Conservation Reserve shrinks to smallest size since 1988 – October 22, 2020

Conservation Reserve shrinks to smallest size since 1988

Lawmakers decided as part of the 2018 farm policy law to expand the voluntary Conservation Reserve, which pays landowners an annual rent in exchange for idling fragile farmland for 10 years or longer. Although the expansion was expected to be popular — offering steady income after years of low commodity prices — it hasn’t panned out. Enrollment continues a decline that began in 2007.

Survey: 40 percent of U.S. children live in households that struggle to afford enough food

More than four in 10 American children live in households that are struggling to afford such basic expenses as food and medical bills, according to detailed data released yesterday by the Census Bureau’s Household Pulse Survey. Advocates say the new data, coupled with findings from the previous Pulse survey, paints a grim picture of childhood hardship and highlights the urgent need for new economic relief measures.

Financial stress rising in farm sector

The margin for error is shrinking in the farm sector as financial stress, measured by rising debt loads and the erosion of working capital, is rising, said Todd Van Hoose, chief executive of the Farm Credit Council on Wednesday.

TODAY’S QUICK HITS

Impossible milk?: Impossible Foods shared a prototype of dairy-free milk and chief executive Patrick Brown said the company plans to double its research and development team over the next year by hiring more than 100 scientists. (CNBC)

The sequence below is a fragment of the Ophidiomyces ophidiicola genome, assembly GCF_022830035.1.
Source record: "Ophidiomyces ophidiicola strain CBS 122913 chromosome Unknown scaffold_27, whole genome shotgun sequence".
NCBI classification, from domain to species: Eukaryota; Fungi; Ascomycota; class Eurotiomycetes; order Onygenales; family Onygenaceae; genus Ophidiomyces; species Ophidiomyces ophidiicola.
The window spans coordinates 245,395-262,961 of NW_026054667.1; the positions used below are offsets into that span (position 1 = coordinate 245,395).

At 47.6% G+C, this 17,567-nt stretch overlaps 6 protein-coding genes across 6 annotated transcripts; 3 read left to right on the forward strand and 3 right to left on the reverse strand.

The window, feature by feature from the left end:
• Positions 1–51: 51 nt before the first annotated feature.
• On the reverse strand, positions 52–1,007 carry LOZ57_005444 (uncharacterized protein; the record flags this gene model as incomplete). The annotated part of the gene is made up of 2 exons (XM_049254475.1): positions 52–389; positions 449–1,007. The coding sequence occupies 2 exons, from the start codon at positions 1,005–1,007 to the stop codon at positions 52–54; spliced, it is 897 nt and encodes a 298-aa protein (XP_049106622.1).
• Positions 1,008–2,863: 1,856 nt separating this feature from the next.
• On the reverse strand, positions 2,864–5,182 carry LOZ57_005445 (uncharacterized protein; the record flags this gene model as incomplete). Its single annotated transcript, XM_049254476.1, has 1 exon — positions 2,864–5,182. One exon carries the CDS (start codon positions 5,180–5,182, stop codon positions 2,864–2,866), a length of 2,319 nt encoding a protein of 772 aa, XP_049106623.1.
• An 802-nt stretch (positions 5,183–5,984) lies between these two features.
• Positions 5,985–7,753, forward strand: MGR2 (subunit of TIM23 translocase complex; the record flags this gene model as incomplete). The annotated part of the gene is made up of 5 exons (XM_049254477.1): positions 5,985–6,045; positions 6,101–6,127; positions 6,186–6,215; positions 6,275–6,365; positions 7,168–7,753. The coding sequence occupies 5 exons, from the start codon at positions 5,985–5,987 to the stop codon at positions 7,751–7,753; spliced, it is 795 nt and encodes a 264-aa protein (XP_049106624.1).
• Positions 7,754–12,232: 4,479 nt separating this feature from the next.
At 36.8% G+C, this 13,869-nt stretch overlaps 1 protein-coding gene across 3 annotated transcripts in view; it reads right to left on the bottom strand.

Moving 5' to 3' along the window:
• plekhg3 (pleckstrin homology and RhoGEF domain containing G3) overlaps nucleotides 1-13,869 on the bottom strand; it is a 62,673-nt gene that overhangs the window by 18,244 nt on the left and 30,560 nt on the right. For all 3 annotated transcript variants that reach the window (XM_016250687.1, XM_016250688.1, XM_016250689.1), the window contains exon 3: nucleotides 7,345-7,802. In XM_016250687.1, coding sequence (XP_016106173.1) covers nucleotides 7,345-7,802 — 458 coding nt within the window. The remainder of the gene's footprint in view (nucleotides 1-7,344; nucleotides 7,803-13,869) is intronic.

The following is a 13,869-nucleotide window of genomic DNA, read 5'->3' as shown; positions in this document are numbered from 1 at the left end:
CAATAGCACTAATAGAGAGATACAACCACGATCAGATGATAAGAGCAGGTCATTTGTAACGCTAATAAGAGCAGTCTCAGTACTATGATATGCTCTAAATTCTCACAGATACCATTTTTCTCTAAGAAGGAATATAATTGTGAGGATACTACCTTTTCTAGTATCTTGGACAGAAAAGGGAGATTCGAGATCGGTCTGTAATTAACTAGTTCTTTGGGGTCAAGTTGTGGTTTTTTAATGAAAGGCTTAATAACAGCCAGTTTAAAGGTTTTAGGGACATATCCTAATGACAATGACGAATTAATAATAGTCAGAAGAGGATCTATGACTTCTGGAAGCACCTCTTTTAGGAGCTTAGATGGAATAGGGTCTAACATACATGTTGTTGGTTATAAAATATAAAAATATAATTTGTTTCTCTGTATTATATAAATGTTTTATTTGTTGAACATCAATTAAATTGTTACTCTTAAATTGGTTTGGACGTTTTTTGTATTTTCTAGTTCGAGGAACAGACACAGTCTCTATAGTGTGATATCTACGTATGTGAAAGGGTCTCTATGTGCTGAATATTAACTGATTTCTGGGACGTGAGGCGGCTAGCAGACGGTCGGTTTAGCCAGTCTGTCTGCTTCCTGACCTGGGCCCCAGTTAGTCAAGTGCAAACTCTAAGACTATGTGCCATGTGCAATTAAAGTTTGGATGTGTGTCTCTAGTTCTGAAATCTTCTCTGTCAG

Ethanol production lags: Ethanol makers produced 38.3 million gallons of ethanol daily last week, 10 percent less than the comparable week in 2019, before the pandemic battered gasoline demand, said the Energy Department. (EIA)

Soybean recovery: Among the major U.S. farm commodities, “the 2020 soybean market has seen the largest recovery from Covid-19,” with higher prices and a larger crop than projected in June. (Agricultural Policy Review)

Judge says turkey lawsuit can continue: U.S. district judge Virginia Kendall rejected a request to dismiss a lawsuit that alleges several turkey wholesalers and a price-reporting company conspired to fix prices. (U.S. District Court)

Climate barrier to Africanized bees: Genome sequencing of honeybees indicates a natural barrier — most likely climate — in North and South America to the spread of Africanized honeybees, which are known for more aggressive behavior. (UC-Davis)

America’s Farm Report